John Reekie
Technologicality, at work and play

JoTT – IMD and HD testing

A few years ago I started on trying to make measurements of audio interfaces with an aim to use them to test other audio equipment. For example, here are measurements of the Focusrite Scarlett 2i2 and the MOTU Microbook II. I never got that far with it.

With the recent acquisition of the remarkable RME ADI-2 Pro, it’s time to revisit. This time, I’m looking for a simpler way to characterise performance. The early effort involved too many screenshots that were a pain to put into HifiZine articles. Plus, there wasn’t any way to say much about correlation to audible performance.

Introducing JoTT

The test signal I’m using now I call JoTT – short for John’s Torture Test (I had to call it something). I started by combining the CCIF and SMPTE test signals for IMD, and then modified it to make it most useful (for me). It has the following sine wave components:

 Name Frequency Level in dB FS Level in percentage
A110 Hz−8 dB40%
B3 kHz−20 dB10%
C9 kHz−14 dB20%
D10 kHz−14 dB20%

The peak signal level is -1 dB FS. This avoids odd results that some DACs exhibit at 0 dB output.  (If 0 dB FS is actually required in the test signal, increase A to −6 dB FS or 50%.)

To generate JoTT (and plot the results), I am using the Electroacoustics Toolbox. Here is the spectrum of the generated digital signal (at 96 kHz sample rate):

 

Use as a test signal

For the sake of an example, I’ll use my Vioelectric HPAV200 with 24/96 coax DAC module (the older one). I’m driving it at the SPDIF input because the measurements of the amplifier alone are better than of the DAC. (For the purposes of explaining the test signal, it’s actually more helpful to use the worst-measuring input.) The output is taken from the left channel of the headphone jack.

I set signal levels so that 0 dB in the graphs is 1V RMS. First, here is the noise floor. There’s a very low amount of mains noise at 50 Hz and multiples of it. Also, there is some high frequency noise – I don’t think this is in the V200 itself, but is coming through ground somehow as I’ve just noticed that it appears in other measurements where I used a single-ended connection.

Here is component A (110 Hz) turned on. The cursors identify its harmonics:

Note: the levels of the harmonics is almost identical if I play just a 1 kHz sine wave at -8 dB. (If I play the 1 kHz sine wave at -1 dB instead, the levels and distribution of harmonics changes. However, you can’t have everything.)

If I now turn on component B (3 kHz), there is a small “forest” of intermodulation products around it. There is also a little thicket at 6 kHz, its second harmonic:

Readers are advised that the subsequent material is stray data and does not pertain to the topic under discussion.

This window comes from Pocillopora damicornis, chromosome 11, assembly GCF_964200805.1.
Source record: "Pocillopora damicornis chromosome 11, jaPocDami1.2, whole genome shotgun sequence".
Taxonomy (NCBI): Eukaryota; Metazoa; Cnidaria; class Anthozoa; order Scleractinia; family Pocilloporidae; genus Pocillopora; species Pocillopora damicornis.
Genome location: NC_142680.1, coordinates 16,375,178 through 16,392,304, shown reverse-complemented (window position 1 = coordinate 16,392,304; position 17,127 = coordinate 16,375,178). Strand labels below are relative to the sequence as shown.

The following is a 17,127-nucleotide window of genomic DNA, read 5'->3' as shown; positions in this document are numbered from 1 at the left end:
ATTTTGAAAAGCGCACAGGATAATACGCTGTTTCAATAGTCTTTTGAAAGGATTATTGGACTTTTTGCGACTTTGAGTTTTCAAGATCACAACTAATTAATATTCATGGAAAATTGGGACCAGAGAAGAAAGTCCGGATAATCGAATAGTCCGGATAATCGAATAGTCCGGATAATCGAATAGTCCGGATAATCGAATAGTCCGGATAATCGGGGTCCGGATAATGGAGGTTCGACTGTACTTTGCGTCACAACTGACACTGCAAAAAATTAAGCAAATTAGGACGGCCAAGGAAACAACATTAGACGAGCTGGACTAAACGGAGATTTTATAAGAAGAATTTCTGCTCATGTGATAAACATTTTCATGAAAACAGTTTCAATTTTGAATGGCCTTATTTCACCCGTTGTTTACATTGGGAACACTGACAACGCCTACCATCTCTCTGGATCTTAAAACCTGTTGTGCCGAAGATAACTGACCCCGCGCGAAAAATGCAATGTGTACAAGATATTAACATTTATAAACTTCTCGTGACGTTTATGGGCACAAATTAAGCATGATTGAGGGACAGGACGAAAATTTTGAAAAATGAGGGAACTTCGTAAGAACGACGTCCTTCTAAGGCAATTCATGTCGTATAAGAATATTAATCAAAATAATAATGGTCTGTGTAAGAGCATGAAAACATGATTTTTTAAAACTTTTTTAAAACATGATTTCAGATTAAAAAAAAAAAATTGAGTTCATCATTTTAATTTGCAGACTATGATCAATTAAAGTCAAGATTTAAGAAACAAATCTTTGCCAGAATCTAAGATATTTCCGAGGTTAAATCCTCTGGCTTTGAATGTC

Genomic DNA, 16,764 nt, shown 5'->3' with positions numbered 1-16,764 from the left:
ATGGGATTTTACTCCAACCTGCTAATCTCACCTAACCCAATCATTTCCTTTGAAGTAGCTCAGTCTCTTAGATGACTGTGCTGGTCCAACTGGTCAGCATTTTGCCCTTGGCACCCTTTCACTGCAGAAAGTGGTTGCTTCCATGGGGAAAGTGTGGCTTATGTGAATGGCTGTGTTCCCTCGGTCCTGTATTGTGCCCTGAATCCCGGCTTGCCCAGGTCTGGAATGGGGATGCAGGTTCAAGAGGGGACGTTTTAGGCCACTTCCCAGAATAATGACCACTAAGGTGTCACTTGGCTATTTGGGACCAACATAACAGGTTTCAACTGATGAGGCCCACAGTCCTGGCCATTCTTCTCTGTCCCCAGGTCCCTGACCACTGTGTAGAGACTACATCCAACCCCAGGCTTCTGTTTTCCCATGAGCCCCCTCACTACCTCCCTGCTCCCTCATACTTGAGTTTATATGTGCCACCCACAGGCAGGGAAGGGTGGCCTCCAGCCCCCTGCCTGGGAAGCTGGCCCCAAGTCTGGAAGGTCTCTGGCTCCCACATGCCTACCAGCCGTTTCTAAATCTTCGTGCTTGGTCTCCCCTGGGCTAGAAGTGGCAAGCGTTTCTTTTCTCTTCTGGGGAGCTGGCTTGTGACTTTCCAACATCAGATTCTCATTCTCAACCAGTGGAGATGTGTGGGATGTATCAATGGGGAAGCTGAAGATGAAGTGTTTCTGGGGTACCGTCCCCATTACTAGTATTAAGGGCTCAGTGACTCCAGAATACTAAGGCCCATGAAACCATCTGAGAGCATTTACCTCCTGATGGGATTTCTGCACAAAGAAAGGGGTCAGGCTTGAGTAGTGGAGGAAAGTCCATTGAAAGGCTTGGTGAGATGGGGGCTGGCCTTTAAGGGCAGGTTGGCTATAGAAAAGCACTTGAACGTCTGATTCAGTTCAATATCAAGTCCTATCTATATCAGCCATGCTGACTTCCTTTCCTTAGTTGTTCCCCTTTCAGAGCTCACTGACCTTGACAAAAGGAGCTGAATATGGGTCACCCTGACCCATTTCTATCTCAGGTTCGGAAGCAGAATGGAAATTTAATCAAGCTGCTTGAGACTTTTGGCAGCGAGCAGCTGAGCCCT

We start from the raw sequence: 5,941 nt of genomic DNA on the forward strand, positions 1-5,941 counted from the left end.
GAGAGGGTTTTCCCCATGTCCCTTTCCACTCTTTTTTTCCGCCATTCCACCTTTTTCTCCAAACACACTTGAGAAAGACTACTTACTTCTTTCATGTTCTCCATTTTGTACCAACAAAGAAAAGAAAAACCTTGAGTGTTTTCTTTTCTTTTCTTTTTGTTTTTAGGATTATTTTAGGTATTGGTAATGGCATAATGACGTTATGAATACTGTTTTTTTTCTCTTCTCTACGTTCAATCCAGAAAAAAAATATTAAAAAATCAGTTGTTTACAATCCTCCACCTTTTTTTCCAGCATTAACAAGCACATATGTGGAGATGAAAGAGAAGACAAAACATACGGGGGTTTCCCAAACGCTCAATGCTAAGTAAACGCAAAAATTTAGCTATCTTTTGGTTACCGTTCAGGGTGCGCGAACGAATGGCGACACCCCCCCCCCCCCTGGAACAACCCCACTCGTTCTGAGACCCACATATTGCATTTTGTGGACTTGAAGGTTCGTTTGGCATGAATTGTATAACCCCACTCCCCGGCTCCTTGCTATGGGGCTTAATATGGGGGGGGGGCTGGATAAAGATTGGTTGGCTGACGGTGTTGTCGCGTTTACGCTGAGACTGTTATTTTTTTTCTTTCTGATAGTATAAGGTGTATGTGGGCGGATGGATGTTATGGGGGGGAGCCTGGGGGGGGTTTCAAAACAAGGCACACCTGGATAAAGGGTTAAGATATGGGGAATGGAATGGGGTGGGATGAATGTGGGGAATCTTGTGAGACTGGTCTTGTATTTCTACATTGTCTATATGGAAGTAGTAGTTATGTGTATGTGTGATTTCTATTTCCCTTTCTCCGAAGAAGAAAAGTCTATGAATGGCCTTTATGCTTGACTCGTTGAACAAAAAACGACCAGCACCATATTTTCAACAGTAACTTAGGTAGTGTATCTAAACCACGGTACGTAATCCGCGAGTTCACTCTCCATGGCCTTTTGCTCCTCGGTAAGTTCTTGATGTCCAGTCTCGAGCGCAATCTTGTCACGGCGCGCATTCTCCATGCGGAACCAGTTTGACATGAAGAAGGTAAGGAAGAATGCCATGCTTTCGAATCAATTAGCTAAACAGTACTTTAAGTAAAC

Now I’ll turn off A and B and turn on components C and D (9 and 10 kHz). You can see the intermodulation products at 1, 8 and 11 kHz in particular:

Now I turn on B, and you can see additional intermodulation products at 6, 7, 12 and 13 khz.

Finally, I turn on A again, and you see the “grass” of intermodulation products from around 1 kHz and above. This is the all-in-one graph, which I can use to point to both THD and to IMD in a way that clearly shows when a unit has issues – the worse the IMD, the taller and thicker the “grass” becomes.

Summary. From the single graph just above, we can read:

  • The levels of the harmonic distortion components (multiples of 110 Hz).
  • The level of 110 Hz sidebands around 3 kHz, and also 9 and 10 kHz.
  • The level of the main IMD difference sidebands at 1, 7, 8, 12, 13 kHz.
  • The thickness and height of the “grass” i.e. higher-order IMD components.
  • Noise level from the mains supply.

Don’t get me wrong – this is good performance! If it “looks bad” that’s because the test is intended to show up problems. Hence the name “torture test.” I have others much worse, which I will may post at a later time…

JoTT is also useful for a quick crosstalk check, because of the multiple tones spread across the spectrum. I connected the right channel from the headphone amplifier and plotted its spectrum, while the signal generator was running into the left channel. You can see that there is some crosstalk, but it’s fairly low:

Reference loopback

Wait! How do I know that I’m not measuring the performance of my audio interface (the RME ADI-2 Pro, in this case)? Well, here is the graph when the analog output of the ADI-2 Pro is connected to its input:

Note: the DAC in the ADI-2 Pro is not being run at -1 dB FS. If I did that, there would be more distortion (although still very low). So this is not an “apples to apples” comparison of the ADI-2 Pro’s DAC with the Vioelectric DAC. Because that’s not what I’m trying to do here. The point is that the ADC of the ADI-2 Pro is being fed the same level of signal, and as shown in the above graph, the amount of distortion it introduces is insignificant (no more than shown, as the plot includes DAC and ADC distortion).

And here is the crosstalk for the ADI-2 Pro loopback:

 

Summary

What can I say, the ADI-2 Pro is incredible. I can now measure stuff I never could before. I will post some examples of JoTT measurements of other DACs soon, and hopefully the JoTT will appear in future HifiZine articles. If you have any suggestions or comments, please fill in the box below.

 


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